Latvia's Crisis Mirrors Eastern Europe's Woes

A detachment of military personnel face off protestors during a rally in Riga on Jan. 13, 2009. ILMARS ZNOTINS/AFP/Getty Images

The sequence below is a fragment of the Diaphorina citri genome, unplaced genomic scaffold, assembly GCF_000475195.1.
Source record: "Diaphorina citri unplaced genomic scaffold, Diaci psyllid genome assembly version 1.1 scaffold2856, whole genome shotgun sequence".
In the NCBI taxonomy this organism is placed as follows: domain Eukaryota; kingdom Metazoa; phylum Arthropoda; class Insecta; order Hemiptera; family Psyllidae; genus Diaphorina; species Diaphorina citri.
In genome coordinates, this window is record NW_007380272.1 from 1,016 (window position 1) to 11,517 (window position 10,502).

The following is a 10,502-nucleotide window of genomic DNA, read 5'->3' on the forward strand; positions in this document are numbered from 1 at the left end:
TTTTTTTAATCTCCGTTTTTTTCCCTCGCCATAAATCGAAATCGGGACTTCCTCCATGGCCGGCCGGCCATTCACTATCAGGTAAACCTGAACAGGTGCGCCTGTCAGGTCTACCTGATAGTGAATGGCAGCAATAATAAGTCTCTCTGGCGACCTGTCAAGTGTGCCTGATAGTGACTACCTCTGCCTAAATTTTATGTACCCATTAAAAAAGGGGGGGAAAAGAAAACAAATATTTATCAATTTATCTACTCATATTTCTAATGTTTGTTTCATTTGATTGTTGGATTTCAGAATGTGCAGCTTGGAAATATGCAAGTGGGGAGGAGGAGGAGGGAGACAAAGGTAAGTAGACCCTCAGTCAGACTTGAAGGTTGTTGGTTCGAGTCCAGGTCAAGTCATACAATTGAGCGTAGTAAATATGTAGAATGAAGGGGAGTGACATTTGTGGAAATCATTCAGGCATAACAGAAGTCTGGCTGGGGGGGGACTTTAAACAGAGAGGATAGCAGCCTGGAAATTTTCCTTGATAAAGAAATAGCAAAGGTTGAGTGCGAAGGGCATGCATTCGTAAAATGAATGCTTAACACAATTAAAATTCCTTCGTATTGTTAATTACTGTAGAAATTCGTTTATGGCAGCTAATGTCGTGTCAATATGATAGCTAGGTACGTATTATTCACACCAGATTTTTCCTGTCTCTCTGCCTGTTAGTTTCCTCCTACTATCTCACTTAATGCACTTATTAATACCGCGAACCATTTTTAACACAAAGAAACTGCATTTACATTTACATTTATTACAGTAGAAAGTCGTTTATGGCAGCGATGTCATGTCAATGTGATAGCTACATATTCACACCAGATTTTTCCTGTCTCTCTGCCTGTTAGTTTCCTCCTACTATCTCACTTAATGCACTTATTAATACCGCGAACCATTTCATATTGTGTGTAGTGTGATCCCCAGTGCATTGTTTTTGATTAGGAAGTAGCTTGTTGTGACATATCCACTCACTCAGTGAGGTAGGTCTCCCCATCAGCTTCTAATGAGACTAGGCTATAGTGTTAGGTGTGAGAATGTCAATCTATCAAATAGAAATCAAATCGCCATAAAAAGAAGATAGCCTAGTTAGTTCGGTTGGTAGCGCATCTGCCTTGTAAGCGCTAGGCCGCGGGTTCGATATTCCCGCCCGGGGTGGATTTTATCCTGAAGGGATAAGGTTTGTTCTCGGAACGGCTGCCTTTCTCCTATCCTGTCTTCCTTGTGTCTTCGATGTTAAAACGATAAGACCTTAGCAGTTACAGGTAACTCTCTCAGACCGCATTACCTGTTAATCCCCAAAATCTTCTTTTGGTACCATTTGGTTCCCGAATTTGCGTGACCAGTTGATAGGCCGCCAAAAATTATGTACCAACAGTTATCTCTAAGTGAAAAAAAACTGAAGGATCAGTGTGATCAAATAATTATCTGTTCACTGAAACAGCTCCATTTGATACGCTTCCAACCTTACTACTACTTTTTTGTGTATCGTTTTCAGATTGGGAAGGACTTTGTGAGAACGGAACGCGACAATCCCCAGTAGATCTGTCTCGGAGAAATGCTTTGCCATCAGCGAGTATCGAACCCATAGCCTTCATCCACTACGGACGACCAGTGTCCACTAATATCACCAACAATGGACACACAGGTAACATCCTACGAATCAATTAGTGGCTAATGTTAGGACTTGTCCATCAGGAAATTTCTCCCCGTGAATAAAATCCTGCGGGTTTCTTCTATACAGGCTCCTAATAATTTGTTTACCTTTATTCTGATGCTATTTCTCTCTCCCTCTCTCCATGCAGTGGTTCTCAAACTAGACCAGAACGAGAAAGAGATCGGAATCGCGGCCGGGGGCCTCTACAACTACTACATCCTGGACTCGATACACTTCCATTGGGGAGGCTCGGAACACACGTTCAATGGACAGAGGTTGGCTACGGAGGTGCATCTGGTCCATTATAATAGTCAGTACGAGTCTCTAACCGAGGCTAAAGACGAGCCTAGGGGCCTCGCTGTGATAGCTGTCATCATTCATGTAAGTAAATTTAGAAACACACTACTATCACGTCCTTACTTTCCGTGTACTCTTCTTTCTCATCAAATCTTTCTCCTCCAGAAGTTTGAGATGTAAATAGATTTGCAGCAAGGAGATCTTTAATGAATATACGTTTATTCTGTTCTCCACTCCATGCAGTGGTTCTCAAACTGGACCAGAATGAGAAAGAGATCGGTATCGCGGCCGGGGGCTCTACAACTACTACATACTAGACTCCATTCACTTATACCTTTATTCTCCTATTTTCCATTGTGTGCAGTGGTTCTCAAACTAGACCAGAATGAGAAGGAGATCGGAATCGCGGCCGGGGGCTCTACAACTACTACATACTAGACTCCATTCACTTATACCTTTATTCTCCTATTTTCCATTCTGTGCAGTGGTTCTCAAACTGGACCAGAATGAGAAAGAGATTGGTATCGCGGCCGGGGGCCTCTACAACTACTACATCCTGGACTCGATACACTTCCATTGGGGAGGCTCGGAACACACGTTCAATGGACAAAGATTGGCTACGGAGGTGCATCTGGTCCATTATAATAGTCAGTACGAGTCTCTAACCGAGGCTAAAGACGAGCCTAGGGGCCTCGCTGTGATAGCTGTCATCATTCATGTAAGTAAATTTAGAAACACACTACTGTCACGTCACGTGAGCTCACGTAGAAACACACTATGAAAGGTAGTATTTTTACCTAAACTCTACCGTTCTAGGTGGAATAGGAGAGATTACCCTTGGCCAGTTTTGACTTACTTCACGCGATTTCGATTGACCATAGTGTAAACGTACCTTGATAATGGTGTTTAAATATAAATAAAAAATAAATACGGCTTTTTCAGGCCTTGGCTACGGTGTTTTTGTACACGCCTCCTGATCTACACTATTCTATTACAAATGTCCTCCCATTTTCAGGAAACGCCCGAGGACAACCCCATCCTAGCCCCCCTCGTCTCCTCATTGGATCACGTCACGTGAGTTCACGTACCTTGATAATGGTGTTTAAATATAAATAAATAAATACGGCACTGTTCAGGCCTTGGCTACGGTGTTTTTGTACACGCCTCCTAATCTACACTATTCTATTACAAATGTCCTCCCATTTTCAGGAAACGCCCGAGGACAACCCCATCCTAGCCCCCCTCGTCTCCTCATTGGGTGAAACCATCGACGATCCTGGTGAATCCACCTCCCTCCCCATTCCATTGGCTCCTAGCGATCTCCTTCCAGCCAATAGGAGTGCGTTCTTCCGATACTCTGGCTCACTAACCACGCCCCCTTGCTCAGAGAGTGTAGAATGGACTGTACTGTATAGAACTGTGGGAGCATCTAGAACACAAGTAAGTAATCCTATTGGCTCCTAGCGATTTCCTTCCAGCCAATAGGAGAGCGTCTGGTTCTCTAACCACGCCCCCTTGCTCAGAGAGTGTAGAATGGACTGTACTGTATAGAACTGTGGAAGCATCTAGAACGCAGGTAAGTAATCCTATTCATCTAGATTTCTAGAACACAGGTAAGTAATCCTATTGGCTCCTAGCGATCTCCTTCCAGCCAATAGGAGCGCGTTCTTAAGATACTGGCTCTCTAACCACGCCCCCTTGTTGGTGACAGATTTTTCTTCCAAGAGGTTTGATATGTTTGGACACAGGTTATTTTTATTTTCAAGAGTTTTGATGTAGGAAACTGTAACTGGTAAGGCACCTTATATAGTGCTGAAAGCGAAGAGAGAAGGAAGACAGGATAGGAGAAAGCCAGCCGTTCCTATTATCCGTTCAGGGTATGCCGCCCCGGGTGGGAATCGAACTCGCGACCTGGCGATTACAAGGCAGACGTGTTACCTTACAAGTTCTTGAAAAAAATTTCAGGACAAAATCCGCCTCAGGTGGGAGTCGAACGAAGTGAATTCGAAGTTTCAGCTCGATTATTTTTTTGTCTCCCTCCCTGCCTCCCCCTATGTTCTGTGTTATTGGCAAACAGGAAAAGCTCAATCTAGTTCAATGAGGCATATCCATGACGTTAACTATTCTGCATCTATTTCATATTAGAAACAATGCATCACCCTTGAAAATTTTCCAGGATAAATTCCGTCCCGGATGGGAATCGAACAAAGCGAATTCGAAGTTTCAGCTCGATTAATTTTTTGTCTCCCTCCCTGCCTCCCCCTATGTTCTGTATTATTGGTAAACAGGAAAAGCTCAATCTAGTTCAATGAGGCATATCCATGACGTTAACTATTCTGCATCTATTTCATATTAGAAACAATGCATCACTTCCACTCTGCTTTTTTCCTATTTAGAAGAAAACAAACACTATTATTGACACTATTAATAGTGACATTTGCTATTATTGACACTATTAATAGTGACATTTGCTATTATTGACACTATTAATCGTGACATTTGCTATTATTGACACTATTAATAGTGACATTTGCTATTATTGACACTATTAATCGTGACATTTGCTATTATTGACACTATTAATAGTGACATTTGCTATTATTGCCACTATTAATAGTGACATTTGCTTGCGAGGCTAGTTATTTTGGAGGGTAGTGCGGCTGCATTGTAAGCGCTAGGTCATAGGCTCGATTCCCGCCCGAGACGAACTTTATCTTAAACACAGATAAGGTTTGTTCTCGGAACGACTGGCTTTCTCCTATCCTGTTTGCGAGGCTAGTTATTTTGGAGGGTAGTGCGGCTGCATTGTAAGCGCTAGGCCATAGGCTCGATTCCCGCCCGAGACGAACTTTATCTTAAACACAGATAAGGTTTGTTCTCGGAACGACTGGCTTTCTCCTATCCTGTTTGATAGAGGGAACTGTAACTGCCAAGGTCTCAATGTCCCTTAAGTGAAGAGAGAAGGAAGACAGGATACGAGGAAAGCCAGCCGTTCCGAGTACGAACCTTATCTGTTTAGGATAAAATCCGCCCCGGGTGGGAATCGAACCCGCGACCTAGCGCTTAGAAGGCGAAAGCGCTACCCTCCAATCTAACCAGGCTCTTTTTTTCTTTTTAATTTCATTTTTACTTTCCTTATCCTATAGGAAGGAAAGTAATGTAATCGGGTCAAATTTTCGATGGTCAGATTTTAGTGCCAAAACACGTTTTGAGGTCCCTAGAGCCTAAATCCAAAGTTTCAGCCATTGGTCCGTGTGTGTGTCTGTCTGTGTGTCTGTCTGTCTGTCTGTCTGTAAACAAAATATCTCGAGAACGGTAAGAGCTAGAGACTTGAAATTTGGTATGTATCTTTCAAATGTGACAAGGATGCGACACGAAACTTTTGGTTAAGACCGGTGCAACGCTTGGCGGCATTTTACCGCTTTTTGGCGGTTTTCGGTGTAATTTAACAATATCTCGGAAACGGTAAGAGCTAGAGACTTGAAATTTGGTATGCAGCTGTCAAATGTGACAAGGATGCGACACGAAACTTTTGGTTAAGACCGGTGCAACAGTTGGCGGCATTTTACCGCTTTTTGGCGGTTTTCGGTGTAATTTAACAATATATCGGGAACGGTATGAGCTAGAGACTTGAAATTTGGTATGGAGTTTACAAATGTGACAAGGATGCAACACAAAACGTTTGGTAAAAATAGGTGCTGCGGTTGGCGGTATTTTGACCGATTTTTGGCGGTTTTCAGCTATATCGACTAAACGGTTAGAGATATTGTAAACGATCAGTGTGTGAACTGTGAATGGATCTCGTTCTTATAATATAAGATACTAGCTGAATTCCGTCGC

Linards Naglis says he can't sleep at night. For the past 15 years, the enterprising Latvian has made a good living as a project manager for a consortium of Western investors in his Baltic homeland, buying up land to be used for real estate development. But recently, Naglis—and nearly all of his company's staff—was handed his notice as business evaporated. Now, instead of planning family holidays to Florida, he worries about how he will pay household bills. His life savings, invested in property in Bulgaria, have vanished, too. "I never thought I'd be in this situation, to be honest," he says. "I wasn't expecting to be a millionaire, but I expected a comfortable, decent life. Now I really don't know what will happen."

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